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March 29, 2010 | by  | in Opinion |
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The reverse sweep

The Reverse Sweep

An alternative guide to all things sport

Golf’s Tiger has traded fame for infamy, since allegations of adultery have become public. The prolific winner has amassed an astonishing 71 victories on the PGA Tour since he turned pro in 1996, including 14 majors—second only to legend Jack Nicklaus. However, Tiger’s ever-increasing recognition took a massive blow following investigations into a 27th November car ‘accident’. He has not played since the incident, citing ‘personal’, reasons, which he has now admitted involve several instances of infidelity. Having sought rehabilitation for sex addiction, Tiger plans to make his return at the Masters in April—Augusta being the site of his maiden major victory back in 1997.

Augusta has been an especially happy hunting ground for Tiger, with four wins and eight top five finishes from fifteen consecutive starts. It is this outstanding record, along with a reputation for being unflappable, that makes Tiger the undisputed favourite to win (odds of about 3–1), ahead of the likes of world number two Phil Mickelson (7–1) and in-form Irishman Padraig Harrington (16–1).

Tiger has accrued a whopping $100 million in career prize money, and according to Forbes, he is now the world’s first sporting billionaire, thanks to huge endorsement deals. However, he has recently been dropped by major sponsors Accenture, Gatorade and AT&T, and while money is not an issue for Tiger, his reputation and saleability must have taken a further pounding.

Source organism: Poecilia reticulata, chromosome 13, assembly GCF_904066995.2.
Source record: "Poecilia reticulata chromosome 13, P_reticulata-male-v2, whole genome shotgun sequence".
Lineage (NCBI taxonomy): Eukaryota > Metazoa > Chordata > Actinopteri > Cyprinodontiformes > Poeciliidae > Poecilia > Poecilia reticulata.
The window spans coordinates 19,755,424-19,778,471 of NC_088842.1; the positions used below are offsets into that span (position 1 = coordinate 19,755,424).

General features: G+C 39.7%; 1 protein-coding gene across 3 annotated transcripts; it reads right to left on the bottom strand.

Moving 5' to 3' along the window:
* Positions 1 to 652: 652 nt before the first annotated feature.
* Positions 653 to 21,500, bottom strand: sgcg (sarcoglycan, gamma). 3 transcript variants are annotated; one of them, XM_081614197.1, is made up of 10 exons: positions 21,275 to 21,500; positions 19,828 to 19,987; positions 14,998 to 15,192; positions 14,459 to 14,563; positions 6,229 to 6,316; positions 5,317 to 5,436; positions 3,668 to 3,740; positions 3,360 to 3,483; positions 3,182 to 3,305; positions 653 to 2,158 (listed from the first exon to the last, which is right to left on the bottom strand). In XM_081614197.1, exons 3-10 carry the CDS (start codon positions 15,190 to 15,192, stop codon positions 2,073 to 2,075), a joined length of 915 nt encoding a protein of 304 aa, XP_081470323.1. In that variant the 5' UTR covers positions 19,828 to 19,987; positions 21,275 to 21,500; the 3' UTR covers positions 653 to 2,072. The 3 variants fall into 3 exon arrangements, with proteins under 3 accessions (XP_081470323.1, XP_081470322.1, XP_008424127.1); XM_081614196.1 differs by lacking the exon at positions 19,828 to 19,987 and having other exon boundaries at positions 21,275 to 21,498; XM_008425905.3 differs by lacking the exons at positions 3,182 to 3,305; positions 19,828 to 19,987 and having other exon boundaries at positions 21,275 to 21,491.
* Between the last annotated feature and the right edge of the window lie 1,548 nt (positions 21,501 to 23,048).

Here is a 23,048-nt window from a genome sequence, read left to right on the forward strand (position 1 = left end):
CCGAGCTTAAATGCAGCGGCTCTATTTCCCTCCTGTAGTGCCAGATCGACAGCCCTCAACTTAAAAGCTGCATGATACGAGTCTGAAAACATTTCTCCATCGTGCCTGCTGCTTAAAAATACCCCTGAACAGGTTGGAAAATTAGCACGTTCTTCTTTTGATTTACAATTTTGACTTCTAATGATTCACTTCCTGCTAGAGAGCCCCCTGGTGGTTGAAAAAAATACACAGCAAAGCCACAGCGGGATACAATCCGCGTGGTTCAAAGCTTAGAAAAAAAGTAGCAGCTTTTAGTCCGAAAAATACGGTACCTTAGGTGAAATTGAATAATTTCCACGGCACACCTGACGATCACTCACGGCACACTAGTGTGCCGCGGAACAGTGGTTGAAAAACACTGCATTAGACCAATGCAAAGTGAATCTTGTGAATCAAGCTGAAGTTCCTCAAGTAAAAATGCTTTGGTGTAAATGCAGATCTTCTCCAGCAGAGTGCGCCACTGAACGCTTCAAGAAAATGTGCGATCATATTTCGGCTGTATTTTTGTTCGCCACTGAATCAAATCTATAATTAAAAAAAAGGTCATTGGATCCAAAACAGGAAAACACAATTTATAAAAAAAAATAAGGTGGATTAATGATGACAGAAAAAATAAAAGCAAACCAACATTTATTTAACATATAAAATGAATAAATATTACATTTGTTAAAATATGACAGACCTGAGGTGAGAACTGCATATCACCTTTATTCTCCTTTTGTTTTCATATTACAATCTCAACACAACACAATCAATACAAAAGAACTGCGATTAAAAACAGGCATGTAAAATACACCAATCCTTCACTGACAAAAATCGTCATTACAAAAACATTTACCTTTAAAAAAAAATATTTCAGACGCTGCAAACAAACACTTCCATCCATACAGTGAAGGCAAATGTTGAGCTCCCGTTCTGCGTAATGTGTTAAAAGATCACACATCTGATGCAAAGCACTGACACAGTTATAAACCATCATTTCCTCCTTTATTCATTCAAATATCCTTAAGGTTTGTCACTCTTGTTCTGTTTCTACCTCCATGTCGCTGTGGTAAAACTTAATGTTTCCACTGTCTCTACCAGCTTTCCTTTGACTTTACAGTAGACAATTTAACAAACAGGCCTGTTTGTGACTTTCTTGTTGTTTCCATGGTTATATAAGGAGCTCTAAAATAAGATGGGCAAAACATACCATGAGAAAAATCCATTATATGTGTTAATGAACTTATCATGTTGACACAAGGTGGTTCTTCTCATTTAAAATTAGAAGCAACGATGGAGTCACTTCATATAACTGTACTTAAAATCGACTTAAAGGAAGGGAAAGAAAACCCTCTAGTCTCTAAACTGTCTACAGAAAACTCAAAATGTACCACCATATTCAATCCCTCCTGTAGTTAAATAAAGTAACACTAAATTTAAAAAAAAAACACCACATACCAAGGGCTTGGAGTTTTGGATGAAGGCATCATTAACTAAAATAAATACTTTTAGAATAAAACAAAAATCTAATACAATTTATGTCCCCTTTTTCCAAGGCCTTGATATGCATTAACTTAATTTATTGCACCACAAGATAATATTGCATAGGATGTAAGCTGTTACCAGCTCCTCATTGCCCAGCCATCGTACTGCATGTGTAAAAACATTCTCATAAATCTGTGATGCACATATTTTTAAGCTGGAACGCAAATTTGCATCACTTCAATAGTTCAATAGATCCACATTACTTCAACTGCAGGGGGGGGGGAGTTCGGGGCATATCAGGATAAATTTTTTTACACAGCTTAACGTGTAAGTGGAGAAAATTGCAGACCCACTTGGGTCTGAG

Unsurprisingly, Tiger’s antics have given him comedic value. Jokes aplenty have sprung up over the web, such as my personal favourite: “What’s the difference between a golf ball and an SUV? Tiger can drive a golf ball 300 yards.” His infidelities have even prompted a book, The Tiger Woods Syndrome (Why Men Prowl and How to Not Become the Prey). Psychiatrist Dr Jerry Bruns and Dr RA Richards have cashed in on the happenings of 2009—dubbed The Year of the Serial Cheaters—which included confessions of illicit liaisons from Lateshow host David Letterman and vice-presidential candidate John Edwards.

While Tiger’s carefully crafted reputation has certainly been wounded, his stunning strokeplay and charismatic approach is still guaranteed to draw wide support wherever he goes. You need look no further than his foundation—set up in 1996 to help disadvantaged youths get a good education—to know that Tiger is pure at heart, and simply needs to sort out the sexual and commitment issues he has vowed to correct. The players and officials agree, with the general feeling being that Tiger’s presence is vital for the game.

The 2010 Masters should be very competitive and exciting, with a top-class field battling it out to take out the prized first major of the year. My personal favourite is the plucky Harrington, who has won three majors in recent years—all from behind after 54 holes—and seems to step up for the majors, with an impressive 13 top ten finishes to his name. The value bets would have to be the rising South African star Charl Swartzel (51–1), or even 2008 champion Trevor Immelman (151–1!), whose two PGA victories have been over Tiger himself.

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